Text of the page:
As one of the few Fairfax County bands to perform in the upcoming Six Points music festival, Springfield natives The Speaks blend uncomplicated harmonies with strong, clear vocals that have made them a local favorite on DC 101, a Washington-based rock station. After sharing a stage with groups like Cake, Switchfoot and The Roots, The Speaks will be headlining at Iota, 2832 Wilson Blvd., Arlington, on Saturday, April 8, with Koshari and Pharmacy Prophets.
Their first full-length album "Life's a Joke," was released by Warner Records Asia in April 2005, and the album's title track was in heavy video rotation on MTV Asia for several months.
The five-piece band, including vocalist Rafael Toledo, drummer Johnny Adelende and bassist Jerry Delino, have been together for nearly a decade, but guitarists Archie dela Cruz and Siegfred Fuster were not part of the initial line up.
Was there any sort of initiation for the new guys when they came in?
Jerry Delino: No, not really. (Laughs) We couldn't haze them, we needed them.
Did any of you dream of becoming a rock star when you were younger?
Archie dela Cruz: I saw The Beatles performing when I was a kid and I thought, "Hey, I want to do that."
Rafael Toledo: I never imagined I'd be doing this. I started singing in college because I thought it would be a good way to meet girls. (Laughs) When I started, it was mostly R&B but I just fell in love with rock.
Johnny Adelende: I got my start playing drums in a wedding band. I think it was at one of these parties these guys heard me.
Delino: You were awesome.
Toledo: I think we all started doing this for fun, but then people started to like what we played. Thankfully, our fan base started to grow.
What was your first show with this line up?
Toledo: I think it was a Halloween show at George Washington. (Laughs) No, wait, with this line up, it was some 16 year old girl's birthday party.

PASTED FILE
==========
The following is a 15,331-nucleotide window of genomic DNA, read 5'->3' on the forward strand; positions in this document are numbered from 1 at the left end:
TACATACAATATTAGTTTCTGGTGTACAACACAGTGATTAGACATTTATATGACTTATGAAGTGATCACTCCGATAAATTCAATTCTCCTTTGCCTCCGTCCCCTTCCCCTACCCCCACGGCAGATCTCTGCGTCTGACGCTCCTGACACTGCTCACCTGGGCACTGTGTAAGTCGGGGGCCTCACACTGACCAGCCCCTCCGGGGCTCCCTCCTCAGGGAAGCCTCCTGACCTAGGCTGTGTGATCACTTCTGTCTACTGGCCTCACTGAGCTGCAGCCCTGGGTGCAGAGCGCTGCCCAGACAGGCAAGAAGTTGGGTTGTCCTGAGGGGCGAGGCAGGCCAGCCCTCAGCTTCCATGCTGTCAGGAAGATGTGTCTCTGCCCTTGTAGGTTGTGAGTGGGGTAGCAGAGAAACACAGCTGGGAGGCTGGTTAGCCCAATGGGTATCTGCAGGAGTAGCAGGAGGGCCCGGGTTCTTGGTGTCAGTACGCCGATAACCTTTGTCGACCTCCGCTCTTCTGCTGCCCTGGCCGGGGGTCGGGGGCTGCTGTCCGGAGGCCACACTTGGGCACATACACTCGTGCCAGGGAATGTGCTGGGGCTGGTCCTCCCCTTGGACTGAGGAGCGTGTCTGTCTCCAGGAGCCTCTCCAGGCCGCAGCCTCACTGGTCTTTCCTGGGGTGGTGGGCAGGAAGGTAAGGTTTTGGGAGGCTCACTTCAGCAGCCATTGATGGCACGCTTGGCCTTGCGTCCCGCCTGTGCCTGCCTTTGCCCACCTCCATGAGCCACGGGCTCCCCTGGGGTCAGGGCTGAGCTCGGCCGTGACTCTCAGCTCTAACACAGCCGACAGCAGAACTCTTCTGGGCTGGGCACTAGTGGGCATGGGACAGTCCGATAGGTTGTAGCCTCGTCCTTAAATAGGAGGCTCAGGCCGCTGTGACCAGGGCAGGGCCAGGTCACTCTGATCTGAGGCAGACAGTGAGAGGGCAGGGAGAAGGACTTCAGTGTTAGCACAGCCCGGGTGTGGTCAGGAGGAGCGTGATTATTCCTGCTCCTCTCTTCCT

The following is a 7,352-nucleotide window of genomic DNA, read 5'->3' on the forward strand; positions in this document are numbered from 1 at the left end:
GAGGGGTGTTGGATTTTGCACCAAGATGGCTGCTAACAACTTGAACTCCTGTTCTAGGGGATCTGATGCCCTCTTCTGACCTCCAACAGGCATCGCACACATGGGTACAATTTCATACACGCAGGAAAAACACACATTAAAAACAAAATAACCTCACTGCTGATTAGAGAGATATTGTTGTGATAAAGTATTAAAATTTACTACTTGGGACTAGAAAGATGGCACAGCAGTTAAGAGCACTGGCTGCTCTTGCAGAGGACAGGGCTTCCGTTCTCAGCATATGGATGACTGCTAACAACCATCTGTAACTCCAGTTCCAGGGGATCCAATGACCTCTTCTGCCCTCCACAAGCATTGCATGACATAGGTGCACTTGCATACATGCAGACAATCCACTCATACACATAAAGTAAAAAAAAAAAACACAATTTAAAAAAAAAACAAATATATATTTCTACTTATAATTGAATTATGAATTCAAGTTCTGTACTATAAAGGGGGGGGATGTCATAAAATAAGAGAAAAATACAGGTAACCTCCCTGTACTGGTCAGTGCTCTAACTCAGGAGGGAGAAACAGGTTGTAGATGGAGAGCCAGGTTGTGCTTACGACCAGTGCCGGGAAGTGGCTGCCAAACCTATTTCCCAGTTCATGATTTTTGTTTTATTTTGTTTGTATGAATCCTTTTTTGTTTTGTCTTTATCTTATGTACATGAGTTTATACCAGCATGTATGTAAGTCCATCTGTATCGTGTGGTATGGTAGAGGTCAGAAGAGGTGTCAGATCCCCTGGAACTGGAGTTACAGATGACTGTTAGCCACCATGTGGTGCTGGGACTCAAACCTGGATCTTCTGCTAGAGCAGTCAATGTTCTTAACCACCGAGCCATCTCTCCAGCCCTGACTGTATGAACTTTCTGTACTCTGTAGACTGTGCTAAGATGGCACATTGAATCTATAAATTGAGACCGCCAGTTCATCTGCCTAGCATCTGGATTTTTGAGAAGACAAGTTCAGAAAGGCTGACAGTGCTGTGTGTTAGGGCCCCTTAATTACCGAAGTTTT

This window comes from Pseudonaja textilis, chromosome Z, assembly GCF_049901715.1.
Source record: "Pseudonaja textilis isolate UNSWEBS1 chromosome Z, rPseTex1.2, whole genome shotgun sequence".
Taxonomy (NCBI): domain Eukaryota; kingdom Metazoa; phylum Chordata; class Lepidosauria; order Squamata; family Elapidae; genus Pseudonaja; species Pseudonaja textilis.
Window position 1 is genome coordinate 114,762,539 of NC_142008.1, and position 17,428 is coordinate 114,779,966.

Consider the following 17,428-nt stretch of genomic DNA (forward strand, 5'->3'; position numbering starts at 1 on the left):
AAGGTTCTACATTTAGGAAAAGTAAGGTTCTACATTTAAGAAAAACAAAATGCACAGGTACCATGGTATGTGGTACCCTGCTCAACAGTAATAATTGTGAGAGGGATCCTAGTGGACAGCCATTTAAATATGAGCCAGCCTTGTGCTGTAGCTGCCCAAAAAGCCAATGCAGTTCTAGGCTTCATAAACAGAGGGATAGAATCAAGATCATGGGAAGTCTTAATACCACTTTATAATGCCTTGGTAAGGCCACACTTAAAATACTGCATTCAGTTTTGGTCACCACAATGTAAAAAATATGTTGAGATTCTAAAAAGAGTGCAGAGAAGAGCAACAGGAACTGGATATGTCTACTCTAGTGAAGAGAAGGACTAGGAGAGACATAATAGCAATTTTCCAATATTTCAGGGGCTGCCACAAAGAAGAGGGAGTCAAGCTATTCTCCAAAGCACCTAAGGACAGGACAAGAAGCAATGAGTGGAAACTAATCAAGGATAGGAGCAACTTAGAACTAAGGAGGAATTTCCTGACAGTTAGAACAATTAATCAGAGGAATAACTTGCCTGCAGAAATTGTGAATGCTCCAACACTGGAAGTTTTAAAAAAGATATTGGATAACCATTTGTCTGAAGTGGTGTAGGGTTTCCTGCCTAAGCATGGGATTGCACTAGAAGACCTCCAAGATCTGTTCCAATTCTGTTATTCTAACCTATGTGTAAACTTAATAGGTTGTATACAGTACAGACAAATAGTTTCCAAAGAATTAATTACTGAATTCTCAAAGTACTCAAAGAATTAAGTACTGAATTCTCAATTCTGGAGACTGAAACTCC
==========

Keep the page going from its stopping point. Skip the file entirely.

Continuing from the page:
Delino: Dude, say what you want, we rocked that party.
You guys all seem to be having a great time together. Who's the practical joker of the group?
Delino: Well, there was this one time in Boston when we were playing with The Roots. We were all pranking on each other.
It seems like you all do a lot of touring. Is it more nerve-wracking to play around here or out of town? Or was it more stressful when you went to play in the Philippines? [Although all born in America, the Speaks shares a Filipino heritage and has had several hit songs on MTV Asia.]
Toledo: I think it's more nerve wracking playing out of town. You're out of your comfort zone. Here, every place you play feels like home. It was easier playing in Manilla because we were giving them what they wanted. It was kind of relieving to finally be playing shows there.
Adelende: It was such a hectic schedule though. We had radio shows all day and most of the night. We wouldn't get a chance to practice until midnight. We only got like four hours of sleep a night.
Toledo: A lot of acts start and build their success there. It was energizing.
What did you listen to growing up?
Adelende: It's all across the board of us. I grew up listening to go-go music and R&B ...
Toledo: Yeah, everything from Barry Manilow and Lionel Ritchie to classic rock, some Marvin Gaye.
dela Cruz: Tears for Fears.
Delino: My parents loved Olivia Newton John's country eight-track. I heard that over and over again growing up. (Laughing)
So do you have day jobs?
Toledo: Archie works at a bank.
Adelende: I work on cars.
Delino: I'm an access control technician for the State Department.
What in the world does that mean?
Delino: (Laughs) OK, when you walk into any sort of building the State Department "owns," you have to scan a card to get in. I make sure the scanners work. (Laughs)
Siegfred Fuster: I'm a producer of multi-media development.